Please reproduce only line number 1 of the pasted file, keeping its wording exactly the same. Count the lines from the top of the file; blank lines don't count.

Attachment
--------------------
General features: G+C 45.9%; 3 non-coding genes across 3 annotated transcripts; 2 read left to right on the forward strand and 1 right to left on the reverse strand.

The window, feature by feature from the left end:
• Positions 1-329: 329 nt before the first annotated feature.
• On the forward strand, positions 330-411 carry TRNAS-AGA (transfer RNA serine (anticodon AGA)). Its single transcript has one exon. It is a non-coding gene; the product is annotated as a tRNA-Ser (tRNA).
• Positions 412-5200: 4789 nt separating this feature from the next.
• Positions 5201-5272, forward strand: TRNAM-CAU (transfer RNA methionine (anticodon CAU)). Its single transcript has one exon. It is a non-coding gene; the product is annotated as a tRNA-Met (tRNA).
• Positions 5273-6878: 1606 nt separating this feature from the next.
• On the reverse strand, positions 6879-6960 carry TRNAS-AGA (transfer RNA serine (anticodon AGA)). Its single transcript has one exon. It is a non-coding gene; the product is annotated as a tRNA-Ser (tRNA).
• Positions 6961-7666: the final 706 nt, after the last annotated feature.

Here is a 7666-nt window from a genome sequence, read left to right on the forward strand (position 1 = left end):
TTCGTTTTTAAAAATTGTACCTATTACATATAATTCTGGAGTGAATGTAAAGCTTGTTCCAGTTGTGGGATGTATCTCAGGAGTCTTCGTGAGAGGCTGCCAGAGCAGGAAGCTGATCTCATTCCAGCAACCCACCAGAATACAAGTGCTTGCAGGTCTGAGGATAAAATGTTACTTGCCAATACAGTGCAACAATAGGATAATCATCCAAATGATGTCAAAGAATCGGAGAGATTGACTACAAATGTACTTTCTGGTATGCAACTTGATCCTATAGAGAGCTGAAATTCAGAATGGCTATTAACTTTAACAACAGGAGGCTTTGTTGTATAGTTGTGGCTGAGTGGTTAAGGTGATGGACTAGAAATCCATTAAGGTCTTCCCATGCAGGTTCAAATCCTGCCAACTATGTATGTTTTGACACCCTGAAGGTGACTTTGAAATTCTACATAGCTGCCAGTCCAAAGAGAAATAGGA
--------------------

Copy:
General features: G+C 45.9%; 3 non-coding genes across 3 annotated transcripts; 2 read left to right on the forward strand and 1 right to left on the reverse strand.